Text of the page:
Did you know, we spend one-third to one-half of our waking life not living in the present? (source) If that’s true, then where are we spending that big slice of our lives? Well in essence, we are in our own heads, lost in conversation with ourselves.
Sure we act like only crazy people talk to themselves, but let’s be honest, we all do it. And we do it A LOT. In fact the ability to have inner dialogue is something unique to being human and a powerful tool that allows us to do some incredible things.
The problem arises however, when our inner dialogue gets stuck in a loop either obsessing over things that have already happened or worrying about the future.
What is rumination?
According to the National Library of Medicine, the definition of rumination is “a form of perseverative cognition that focuses on negative content, generally past and present, and results in emotional distress.” Whether it’s ruminating about the past, present, or future, we know this negative cyclical thinking is equally disruptive.
Think about the last time you felt emotionally stuck. You probably repeated conversations and scenarios over and over in your head. And I’ll bet each examination, it dredged up those icky emotions associated with the story you were telling. You probably felt like there was no solution to your problem and likely, it felt all-consuming in that moment.
Rumination isn’t a new phenomenon, it’s something humans have been dealing with since we became conscious. This pattern of thinking can actually give us some valuable information when we become aware of it. A rumination cycle can alert us that we want or need something different from our current reality. Or it can be a protection mechanism in our effort to avoid repeating past mistakes that have caused us pain or discomfort.
Everyone has an inner voice, and at some time or another they have found themselves contending with that voice stuck on repeat, like a skipping record. It’s why so many people stay stuck in the past. They’re either obsessing over what could have been, or they stay stuck because they talk themselves out of their dreams for the future.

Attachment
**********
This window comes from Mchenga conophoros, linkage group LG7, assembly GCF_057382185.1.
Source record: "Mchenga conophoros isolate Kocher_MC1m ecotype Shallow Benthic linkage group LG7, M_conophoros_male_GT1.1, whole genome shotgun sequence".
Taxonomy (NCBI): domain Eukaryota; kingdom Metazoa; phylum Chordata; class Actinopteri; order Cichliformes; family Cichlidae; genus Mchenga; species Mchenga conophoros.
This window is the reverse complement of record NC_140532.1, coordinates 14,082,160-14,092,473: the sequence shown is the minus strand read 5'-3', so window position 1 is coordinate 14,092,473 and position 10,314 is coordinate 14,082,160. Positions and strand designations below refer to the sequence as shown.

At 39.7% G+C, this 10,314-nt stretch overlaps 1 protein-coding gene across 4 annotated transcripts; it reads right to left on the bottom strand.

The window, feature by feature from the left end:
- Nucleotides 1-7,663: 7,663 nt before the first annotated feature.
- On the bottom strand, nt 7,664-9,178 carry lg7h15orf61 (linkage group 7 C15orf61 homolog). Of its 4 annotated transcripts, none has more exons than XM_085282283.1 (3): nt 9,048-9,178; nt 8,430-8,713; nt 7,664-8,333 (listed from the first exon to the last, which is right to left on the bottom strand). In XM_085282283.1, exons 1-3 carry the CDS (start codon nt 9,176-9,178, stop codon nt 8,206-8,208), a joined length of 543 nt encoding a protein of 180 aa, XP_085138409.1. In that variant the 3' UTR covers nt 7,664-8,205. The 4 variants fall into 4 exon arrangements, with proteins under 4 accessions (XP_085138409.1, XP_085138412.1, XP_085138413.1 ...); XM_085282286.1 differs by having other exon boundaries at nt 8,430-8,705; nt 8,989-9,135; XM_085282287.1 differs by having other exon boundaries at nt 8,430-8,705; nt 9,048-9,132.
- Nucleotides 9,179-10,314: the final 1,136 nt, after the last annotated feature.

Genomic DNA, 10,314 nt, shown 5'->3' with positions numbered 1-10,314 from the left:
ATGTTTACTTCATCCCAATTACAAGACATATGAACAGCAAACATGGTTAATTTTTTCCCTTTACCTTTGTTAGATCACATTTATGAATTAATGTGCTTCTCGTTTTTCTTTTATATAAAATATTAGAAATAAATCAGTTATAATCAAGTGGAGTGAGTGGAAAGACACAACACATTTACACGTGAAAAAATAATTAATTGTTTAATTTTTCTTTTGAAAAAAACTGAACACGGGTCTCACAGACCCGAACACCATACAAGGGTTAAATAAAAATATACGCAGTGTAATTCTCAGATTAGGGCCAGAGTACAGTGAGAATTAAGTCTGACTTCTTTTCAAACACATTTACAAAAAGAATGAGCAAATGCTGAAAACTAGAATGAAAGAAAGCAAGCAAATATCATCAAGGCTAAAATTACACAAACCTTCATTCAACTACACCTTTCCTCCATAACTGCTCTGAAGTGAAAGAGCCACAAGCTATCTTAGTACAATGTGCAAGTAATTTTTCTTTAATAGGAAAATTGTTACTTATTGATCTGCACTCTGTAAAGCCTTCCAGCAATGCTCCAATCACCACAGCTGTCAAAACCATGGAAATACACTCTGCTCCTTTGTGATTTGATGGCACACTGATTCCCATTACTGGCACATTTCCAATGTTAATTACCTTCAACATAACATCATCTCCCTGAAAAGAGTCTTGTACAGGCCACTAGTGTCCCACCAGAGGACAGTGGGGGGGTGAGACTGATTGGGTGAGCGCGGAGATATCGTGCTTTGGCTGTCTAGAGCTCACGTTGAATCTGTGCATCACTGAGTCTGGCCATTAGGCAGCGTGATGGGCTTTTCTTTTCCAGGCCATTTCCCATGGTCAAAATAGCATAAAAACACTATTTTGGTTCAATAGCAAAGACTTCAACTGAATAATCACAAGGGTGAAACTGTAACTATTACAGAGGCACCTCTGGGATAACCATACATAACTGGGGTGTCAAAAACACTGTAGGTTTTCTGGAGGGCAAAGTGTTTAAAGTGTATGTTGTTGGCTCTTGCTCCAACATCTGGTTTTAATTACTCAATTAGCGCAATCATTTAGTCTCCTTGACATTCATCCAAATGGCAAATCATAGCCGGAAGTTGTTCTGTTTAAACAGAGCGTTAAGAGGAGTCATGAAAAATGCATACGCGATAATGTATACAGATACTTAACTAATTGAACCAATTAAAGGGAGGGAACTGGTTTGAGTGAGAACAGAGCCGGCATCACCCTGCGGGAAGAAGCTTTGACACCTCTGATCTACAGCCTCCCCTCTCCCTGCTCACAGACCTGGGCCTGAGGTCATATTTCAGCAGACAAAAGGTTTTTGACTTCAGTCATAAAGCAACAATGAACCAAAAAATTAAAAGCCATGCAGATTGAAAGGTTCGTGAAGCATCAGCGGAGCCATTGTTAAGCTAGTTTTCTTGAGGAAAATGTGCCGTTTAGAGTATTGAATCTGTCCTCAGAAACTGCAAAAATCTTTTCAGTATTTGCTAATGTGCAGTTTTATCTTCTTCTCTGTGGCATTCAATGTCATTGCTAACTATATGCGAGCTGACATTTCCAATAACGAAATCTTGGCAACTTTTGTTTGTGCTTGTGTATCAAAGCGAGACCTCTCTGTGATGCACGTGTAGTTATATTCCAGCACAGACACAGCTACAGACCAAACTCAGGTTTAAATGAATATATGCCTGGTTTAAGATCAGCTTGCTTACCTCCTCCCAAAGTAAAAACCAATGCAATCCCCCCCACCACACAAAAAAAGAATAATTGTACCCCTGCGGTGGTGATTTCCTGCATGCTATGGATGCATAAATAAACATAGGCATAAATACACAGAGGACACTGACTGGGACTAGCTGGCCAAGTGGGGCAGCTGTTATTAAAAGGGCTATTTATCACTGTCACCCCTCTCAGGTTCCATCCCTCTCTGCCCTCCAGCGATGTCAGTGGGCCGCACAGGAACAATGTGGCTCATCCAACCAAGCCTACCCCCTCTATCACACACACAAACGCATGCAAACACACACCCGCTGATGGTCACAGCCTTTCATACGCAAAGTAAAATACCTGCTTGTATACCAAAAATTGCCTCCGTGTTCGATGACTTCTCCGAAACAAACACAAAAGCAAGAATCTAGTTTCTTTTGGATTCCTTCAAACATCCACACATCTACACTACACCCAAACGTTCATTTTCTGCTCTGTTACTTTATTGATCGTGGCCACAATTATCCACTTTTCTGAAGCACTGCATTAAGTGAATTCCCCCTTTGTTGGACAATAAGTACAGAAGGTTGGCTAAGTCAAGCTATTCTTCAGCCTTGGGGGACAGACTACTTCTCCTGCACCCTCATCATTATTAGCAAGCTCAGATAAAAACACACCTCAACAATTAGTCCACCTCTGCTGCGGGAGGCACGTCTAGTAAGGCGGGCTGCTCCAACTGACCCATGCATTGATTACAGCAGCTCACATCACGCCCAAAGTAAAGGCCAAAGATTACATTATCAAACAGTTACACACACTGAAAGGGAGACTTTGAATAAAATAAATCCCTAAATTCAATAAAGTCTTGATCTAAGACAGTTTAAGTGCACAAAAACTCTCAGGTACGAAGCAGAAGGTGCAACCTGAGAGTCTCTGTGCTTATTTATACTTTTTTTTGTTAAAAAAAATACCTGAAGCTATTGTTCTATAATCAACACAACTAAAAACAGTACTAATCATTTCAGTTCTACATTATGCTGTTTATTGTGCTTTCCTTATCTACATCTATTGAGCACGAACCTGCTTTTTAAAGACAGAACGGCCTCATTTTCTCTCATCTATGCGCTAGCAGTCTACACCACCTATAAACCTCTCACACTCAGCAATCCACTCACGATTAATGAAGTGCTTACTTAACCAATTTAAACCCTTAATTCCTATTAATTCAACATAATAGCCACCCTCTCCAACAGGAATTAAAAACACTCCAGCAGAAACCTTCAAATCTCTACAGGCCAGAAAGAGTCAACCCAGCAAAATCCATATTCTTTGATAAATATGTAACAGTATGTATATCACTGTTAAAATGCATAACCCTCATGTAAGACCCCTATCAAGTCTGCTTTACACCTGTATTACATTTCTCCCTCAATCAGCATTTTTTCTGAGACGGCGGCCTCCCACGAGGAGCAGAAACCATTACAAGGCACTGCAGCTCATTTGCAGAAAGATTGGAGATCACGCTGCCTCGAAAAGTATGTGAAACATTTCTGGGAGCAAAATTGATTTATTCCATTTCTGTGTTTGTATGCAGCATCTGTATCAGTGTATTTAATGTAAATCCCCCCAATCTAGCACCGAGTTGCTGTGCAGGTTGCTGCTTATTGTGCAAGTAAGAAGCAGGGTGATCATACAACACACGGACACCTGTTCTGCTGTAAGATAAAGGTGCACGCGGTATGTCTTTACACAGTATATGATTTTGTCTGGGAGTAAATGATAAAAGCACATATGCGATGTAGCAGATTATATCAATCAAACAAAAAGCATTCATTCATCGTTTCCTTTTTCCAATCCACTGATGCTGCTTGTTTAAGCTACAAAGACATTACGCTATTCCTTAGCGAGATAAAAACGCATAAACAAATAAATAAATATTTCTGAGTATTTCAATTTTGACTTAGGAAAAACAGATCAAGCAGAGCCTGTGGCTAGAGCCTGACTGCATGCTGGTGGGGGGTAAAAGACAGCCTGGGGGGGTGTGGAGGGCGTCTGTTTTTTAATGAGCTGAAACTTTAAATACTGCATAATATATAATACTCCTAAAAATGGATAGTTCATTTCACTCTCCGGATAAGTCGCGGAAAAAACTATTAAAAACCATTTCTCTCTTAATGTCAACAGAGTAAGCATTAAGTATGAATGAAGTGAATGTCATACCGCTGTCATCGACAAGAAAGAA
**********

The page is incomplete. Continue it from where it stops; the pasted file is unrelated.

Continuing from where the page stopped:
Why do we have an inner voice?
“When scientists like myself use this term ‘inner voice’”, explains Dr. Ethan Kross, PhD, director of the Emotion & Self Control Laboratory, “What we’re talking about is our ability to silently use language to reflect on our lives.”
The human ability to articulate our life experience using words, helps us make sense of the world around us. It also helps us define who we are, and who we aren’t, giving us a sense of identity. In fact our inner voice allows us to perform many essential functions.
Some key functions of the inner voice:
- Our inner voice allows us to keep something active in our heads for a short period of time, giving us the ability to repeat information and commit it to memory.
- We simulate and plan using our inner voice. We can imagine a big goal and plan the steps to achieve it.
- We can use the inner voice to “coach” ourselves through tough situations, like when you’re stuck in traffic and you tell yourself, “Just 10 more minutes, and you’ll be home.”
- Our inner voice gives us a personal narrative to help us understand who we are, and helps us become an active participant in creating our own reality.
And beyond having a lot to say, our inner voice is a FAST talker. According to one study our inner voice speaks up to 4000 words per minute. If you were to speak 4000 words out loud, it would take you around 30 minutes. So your inner voice packs 30 minutes worth of information into only 60 seconds. If that information is negative that can be really overwhelming, especially when put on repeat.